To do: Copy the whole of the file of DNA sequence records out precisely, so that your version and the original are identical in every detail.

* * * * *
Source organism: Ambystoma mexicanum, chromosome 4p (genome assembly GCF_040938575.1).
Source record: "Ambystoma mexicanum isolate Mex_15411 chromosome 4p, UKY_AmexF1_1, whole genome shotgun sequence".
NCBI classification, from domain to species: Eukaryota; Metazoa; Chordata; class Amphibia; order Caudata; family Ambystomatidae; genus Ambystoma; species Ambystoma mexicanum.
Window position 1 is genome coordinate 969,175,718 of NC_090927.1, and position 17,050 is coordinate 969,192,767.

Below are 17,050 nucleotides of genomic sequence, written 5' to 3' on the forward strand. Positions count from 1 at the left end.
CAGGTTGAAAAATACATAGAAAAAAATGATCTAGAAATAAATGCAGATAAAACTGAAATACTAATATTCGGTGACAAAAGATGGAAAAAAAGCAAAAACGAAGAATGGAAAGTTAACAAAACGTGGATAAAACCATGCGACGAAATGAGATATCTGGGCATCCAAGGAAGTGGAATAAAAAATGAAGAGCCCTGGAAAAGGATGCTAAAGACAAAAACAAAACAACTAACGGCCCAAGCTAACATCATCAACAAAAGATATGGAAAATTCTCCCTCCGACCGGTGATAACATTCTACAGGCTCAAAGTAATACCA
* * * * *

Source organism: Ambystoma mexicanum, chromosome 4p (genome assembly GCF_040938575.1).
Source record: "Ambystoma mexicanum isolate Mex_15411 chromosome 4p, UKY_AmexF1_1, whole genome shotgun sequence".
NCBI classification, from domain to species: Eukaryota; Metazoa; Chordata; class Amphibia; order Caudata; family Ambystomatidae; genus Ambystoma; species Ambystoma mexicanum.
Window position 1 is genome coordinate 969,175,718 of NC_090927.1, and position 17,050 is coordinate 969,192,767.

Below are 17,050 nucleotides of genomic sequence, written 5' to 3' on the forward strand. Positions count from 1 at the left end.
CAGGTTGAAAAATACATAGAAAAAAATGATCTAGAAATAAATGCAGATAAAACTGAAATACTAATATTCGGTGACAAAAGATGGAAAAAAAGCAAAAACGAAGAATGGAAAGTTAACAAAACGTGGATAAAACCATGCGACGAAATGAGATATCTGGGCATCCAAGGAAGTGGAATAAAAAATGAAGAGCCCTGGAAAAGGATGCTAAAGACAAAAACAAAACAACTAACGGCCCAAGCTAACATCATCAACAAAAGATATGGAAAATTCTCCCTCCGACCGGTGATAACATTCTACAGGCTCAAAGTAATACCA